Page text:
I was looking at Naver's front page the other day when this article caught my eye. It turns out actress Seo Woo is actually three years older than previously thought. Dramabeans has more on this here. I wouldn't have known who she was if not for this post at the Grand Narrative, which mentions her upcoming film Paju (and where I learned she's the girl in the commercial below).
By coincidence I happened to read this review of Bandhobi (which I mentioned here), which mentioned the drama Tamra The Island as an example of a Korean movie or TV show with foreigners (more on that here). Seeing as it stars a foreign male in a perhaps romantic role with the female lead - played, coinicidently, by Seo Woo (interviewed here) - I thought I'd check it out. While waiting for it to download, I finally got around to watching the film Crush and Blush, which I had heard good things about and which stars Gong Hyo-jin (below right, who I remember best from the 2002 film Conduct Zero).
It's a fun movie. For example, the reason Seo Woo's character is smiling below is because she's typing 'I want to wear your panties and rip them to pieces' to a (female) teacher.
There's a reason for it, of course. And no school film would be complete without a festival showcasing grinding dance moves, which, of course, are simply cute, and nothing more.
As for Tamra The Island (reviewed here), I've just watched one episode, but it was entertaining enough to warrant watching the second episode (which I rarely do with dramas... when I watch them at all). The opening scenes set in England, however, are at times painful to watch.
It's certainly strange watching westerners contort their faces in the way Korean actors do in TV dramas and comedy films, as it's not how they act in western films. On the one hand, it's a Korean production, but on the other, it's not like there isn't a lot of exposure to western films and TV shows, so it strikes me as odd that they're portrayed this way. It's not like this is uncommon, however, and one wonders if this could be seen as part of the use of foreigners as validating Korean identity (or the worthiness of Korean culture) such as when foreign students teachers are taken to Dokdo to to be used as propaganda, or when Misuda participants reveal that they can eat kimchi or sing songs in Korean.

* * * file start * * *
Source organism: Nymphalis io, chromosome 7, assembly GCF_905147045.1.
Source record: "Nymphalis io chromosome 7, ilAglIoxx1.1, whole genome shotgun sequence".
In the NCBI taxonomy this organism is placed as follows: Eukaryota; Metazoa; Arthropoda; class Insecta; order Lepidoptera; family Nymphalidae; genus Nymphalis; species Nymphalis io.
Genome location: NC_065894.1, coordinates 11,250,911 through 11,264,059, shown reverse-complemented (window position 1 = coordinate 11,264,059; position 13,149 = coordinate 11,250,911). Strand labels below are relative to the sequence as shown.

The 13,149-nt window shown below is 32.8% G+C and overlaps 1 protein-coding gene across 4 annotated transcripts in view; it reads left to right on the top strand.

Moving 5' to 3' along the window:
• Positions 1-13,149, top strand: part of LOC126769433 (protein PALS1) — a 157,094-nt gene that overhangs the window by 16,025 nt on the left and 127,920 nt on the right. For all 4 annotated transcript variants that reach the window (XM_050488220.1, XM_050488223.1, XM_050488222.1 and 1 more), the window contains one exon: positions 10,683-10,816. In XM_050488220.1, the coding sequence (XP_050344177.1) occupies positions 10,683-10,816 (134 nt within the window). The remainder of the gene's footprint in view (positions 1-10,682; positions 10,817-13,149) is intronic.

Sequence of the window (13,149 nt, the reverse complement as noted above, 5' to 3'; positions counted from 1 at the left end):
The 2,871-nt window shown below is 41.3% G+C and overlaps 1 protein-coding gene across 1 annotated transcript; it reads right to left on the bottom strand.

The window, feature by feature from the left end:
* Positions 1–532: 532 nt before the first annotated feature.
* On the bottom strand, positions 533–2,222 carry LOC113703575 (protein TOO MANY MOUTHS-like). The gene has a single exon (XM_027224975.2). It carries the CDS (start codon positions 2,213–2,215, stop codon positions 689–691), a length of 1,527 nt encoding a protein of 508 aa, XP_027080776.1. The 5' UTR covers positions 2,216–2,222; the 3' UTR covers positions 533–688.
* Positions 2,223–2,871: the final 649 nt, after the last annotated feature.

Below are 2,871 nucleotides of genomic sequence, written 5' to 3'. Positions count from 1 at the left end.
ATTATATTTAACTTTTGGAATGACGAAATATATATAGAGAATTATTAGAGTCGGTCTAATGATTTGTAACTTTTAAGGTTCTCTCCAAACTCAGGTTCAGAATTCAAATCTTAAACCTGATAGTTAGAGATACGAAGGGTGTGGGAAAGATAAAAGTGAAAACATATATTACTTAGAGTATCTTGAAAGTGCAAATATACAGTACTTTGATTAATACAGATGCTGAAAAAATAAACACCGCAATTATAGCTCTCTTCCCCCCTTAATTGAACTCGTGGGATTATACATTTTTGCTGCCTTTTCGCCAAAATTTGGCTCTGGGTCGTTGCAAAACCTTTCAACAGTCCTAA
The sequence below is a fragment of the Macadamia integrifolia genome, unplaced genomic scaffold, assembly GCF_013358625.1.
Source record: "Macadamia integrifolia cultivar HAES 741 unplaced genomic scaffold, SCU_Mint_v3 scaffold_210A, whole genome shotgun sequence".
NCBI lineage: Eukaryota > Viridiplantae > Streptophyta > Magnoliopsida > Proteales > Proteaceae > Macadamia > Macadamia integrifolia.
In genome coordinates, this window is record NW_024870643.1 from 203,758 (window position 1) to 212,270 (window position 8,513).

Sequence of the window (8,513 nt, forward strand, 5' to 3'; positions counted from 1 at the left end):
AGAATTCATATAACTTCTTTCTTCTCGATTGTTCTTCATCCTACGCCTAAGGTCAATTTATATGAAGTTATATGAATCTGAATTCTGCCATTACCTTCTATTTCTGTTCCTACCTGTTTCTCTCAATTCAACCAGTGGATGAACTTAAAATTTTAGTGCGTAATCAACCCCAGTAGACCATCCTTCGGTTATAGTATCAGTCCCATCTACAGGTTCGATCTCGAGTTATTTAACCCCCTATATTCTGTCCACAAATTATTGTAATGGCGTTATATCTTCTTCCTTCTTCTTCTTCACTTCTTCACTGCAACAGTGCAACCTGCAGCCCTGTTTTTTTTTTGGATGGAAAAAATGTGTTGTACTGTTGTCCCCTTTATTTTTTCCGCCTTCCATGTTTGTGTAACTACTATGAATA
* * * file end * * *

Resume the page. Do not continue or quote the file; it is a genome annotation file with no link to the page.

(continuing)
One thing I couldn't help noticing in Tamra The Island, however, was this, after a shipwrecked Englishman named William is washed ashore on Jeju:
Uh-oh. A foreign man with Korean woman. Kissing, even. Not a recipe for success, I think; it goes against the grain of media representations of evil U.S. soldiers who rape, murder, and crush middle school girls under tanks for fun, and molesting, English-teaching predators. Even worse - she's scantily clad! (You'd think this would work in the show's favor, actually, but due to tough competition only it has ratings of only about 5%.)
When the girl, Beo-jin, is told that if he's found, he'll be killed, she hides him and tells him her name. All he understands is what her name, Beo-jin, sounds like in English: virgin. He thinks she's saying she's a virgin, whereas she thinks he's repeating her name, so she asks his. He thinks she's asking him if he's a virgin, and he shyly says "Me too," which she thinks is his name. How cute!
Now, Beo-jin doesn't emasculate him with that knife, but she doesn't have to, as the previous scene has already accomplished that by portraying him as an inexperienced virgin, and therefore not a threat to the young, scantily clad female lead. Therefore this is okay:
Besides, she's only giving him air - just one of the ways she is depicted as being in control in her relations with the foreigner - something quite opposed to her relations with the other Koreans around her, as she's punished by her mother and frustrated by another male, a seonbi exiled to Jeju. While I'm sure this dynamic will change as the series continues, the opening of the series - the episode which will determine if people want to stick around to see more - presents us with a helpless, harmless foreign white male.
I have to add that it's amusing that the scene in which he's shown to be harmless takes place while they're alone in her secret hiding place - a long, dark cave.
Hopefully it doesn't flood at high tide.